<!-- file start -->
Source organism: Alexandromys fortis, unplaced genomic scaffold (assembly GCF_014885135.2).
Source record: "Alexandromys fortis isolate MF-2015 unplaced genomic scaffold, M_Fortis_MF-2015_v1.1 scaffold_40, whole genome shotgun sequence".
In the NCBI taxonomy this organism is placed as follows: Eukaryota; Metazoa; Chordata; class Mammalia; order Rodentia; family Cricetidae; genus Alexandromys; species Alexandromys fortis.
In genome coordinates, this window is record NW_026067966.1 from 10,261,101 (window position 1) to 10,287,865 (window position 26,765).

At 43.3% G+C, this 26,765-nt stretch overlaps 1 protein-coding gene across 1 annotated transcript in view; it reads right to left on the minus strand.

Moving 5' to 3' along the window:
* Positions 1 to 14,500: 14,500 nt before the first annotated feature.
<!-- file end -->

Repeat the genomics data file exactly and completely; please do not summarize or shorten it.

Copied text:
Source organism: Alexandromys fortis, unplaced genomic scaffold (assembly GCF_014885135.2).
Source record: "Alexandromys fortis isolate MF-2015 unplaced genomic scaffold, M_Fortis_MF-2015_v1.1 scaffold_40, whole genome shotgun sequence".
In the NCBI taxonomy this organism is placed as follows: Eukaryota; Metazoa; Chordata; class Mammalia; order Rodentia; family Cricetidae; genus Alexandromys; species Alexandromys fortis.
In genome coordinates, this window is record NW_026067966.1 from 10,261,101 (window position 1) to 10,287,865 (window position 26,765).

At 43.3% G+C, this 26,765-nt stretch overlaps 1 protein-coding gene across 1 annotated transcript in view; it reads right to left on the minus strand.

Moving 5' to 3' along the window:
* Positions 1 to 14,500: 14,500 nt before the first annotated feature.